Storm Tharp (American, born 1970) is the youngest Cornell alumnus to have a monographic show of his work at the Johnson Museum. Previous alumni exhibitions have been dedicated to Margaret Bourke-White, Arthur Dove, Susan Rothenberg, Richard Artschwager, Gordon Matta-Clark, and James Siena. Storm Tharp | Third Person not only continues this tradition of exhibiting artist-graduates but also provides an opportunity to bring Tharp’s art to the attention of current students who aspire to be artists and to a greater public audience.
The two-part exhibition will be on view both at the Johnson and at Milstein Hall, the College of Architecture, Art, and Planning’s new building. Works on view at the Johnson date from the past eight years, many on loan from major collections such as the Whitney Museum of American Art, the Cleveland Museum of Art, and the Albright-Knox Art Gallery. The Milstein portion (January 19–February 22) highlights Tharp’s newest drawings and sculptures along with a mural painted on site in late January by the artist, assisted by current Cornell students. Visit Milstein's Flickr gallery of their exhibition here.
Tharp graduated from Cornell in 1992 with a BFA. Following the selection of his work for the 2010 Whitney Biennial, he has become widely known for enigmatic portraits that investigate the performance of identity and abstraction. His unique drawing process is an integral part of his approach to portraiture: he often first draws contours on the paper with water and then applies mineral inks to the wet areas, causing pigments to bleed across the sheet. Through this element of chance, Tharp builds up his distinctive characters inspired by a wide-ranging set of influences, including 1970s American cinema and Japanese portrait prints. To highlight some of these visual references, Tharp will select Japanese prints from the Johnson’s collection for display in the adjacent Opatrny Gallery at the Museum.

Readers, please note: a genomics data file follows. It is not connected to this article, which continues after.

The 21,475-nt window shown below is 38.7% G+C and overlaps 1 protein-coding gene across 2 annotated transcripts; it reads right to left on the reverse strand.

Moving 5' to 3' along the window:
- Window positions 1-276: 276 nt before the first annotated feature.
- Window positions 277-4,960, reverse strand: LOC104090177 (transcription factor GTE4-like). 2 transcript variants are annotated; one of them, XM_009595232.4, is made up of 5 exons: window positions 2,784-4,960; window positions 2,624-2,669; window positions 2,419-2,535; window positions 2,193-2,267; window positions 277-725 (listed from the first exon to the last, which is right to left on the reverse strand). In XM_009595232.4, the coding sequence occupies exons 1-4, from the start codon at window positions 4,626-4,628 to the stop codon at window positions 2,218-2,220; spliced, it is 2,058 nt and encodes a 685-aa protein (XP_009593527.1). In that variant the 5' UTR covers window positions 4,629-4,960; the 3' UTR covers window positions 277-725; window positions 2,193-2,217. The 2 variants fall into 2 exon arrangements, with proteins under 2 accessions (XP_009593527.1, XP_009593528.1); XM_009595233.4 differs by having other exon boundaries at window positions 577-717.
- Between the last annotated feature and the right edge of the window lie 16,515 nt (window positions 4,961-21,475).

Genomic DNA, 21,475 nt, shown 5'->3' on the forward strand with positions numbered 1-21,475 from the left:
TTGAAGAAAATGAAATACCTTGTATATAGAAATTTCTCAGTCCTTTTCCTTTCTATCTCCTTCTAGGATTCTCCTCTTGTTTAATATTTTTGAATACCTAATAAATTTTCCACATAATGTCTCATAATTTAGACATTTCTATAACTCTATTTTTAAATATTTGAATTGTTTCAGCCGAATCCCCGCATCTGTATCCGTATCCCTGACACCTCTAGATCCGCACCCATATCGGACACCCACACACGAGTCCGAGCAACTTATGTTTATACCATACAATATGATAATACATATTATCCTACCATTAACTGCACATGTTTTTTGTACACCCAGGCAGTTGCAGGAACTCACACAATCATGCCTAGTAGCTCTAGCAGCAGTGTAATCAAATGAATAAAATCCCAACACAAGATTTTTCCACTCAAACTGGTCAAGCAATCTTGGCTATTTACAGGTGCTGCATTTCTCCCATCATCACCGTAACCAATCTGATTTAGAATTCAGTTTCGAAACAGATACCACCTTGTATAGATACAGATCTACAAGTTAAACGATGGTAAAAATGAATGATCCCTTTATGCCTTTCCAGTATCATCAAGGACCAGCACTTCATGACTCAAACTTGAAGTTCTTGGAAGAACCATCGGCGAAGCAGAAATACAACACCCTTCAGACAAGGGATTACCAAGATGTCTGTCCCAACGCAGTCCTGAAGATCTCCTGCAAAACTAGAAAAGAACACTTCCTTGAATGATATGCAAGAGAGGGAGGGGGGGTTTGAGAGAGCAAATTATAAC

This exhibition was curated by Andrea Inselmann, Curator of Modern and Contemporary Art & Photography at the Johnson Museum. The Museum exhibition is supported in part by the Helen and Robert J. Appel Exhibition Endowment and the Ames Exhibition Endowment, and a grant from the Cornell Council for the Arts. At Milstein, it is supported in part by the College of Architecture, Art, and Planning.
The work has been photographed by Bill Bachhuber and Dan Kvitka.
Images from Storm Tharp | Third Person (Click an image to open slideshow)
Boom, 2008 (ink, gouache, and colored pencil on paper, 59 x 42 3/4 in.). Collection of the Whitney Museum of American Art, New York.›
Blue Bird, 2010 (ink, gouache, and colored pencil on paper, 63 5/8 x 47 3/8 in.). Courtesy of the artist and PDX Contemporary.›
Sweater (Rabbit), 2010 (colored pencil on paper, 73 5/8 x 47 3/4 in.). Courtesy of the artist and PDX Contemporary.›
High House, 2010 (ink, gouache, fabric dye on stretched paper, 77 3/4 x 174 in.). Courtesy of the artist and PDX Contemporary.›
Diane Keaton As My Mother, 2008 (ink, gouache, and colored pencil on paper, 98 1/2 x 51 3/4 in.). Courtesy of the artist and PDX Contemporary.›
Groton House, 2010 (ink, fabric dye, and colored pencil on paper, 58 x 42 1/2 in.). Collection of the Cleveland Museum of Art.›
Fireplace Road, 2009 (ink on paper, 72 x 70 in.). Collection of Albright-Knox Art Gallery; gift of PDX Contemporary Art in honor of Linda and William J. Magavern.›
Rope (After Schjerfbeck), 2008 (ink, gouache, colored pencil, and charcoal on paper, 58 x 42 3/4 in.). Collection of Susan Hoffman and Fred Trullinger.›
Einstein, 2006 (ink and colored pencil on paper, 53 x 43 in.). Portland Art Museum, The Arlene and Harold Schnitzer Endowment for Northwest Art.›
Twins at a Funeral, 2008 (ink, gouache, and colored pencil on paper, 46 x 86 1/2 in.). Collection of Zoellner/Duncan Family Trust.›
Miss Cloud, 2009 (ink, gouache, colored pencil, graphite, charcoal, and fabric dye on paper, 64 5/16 x 48 5/16 in.). Collection of Albright-Knox Art Gallery.›
Pigeon (After Shunsen), 2009 (ink, gouache, colored pencil, graphite, and charcoal on paper, 58 x 42 in.). Collection of C. J. Follini.›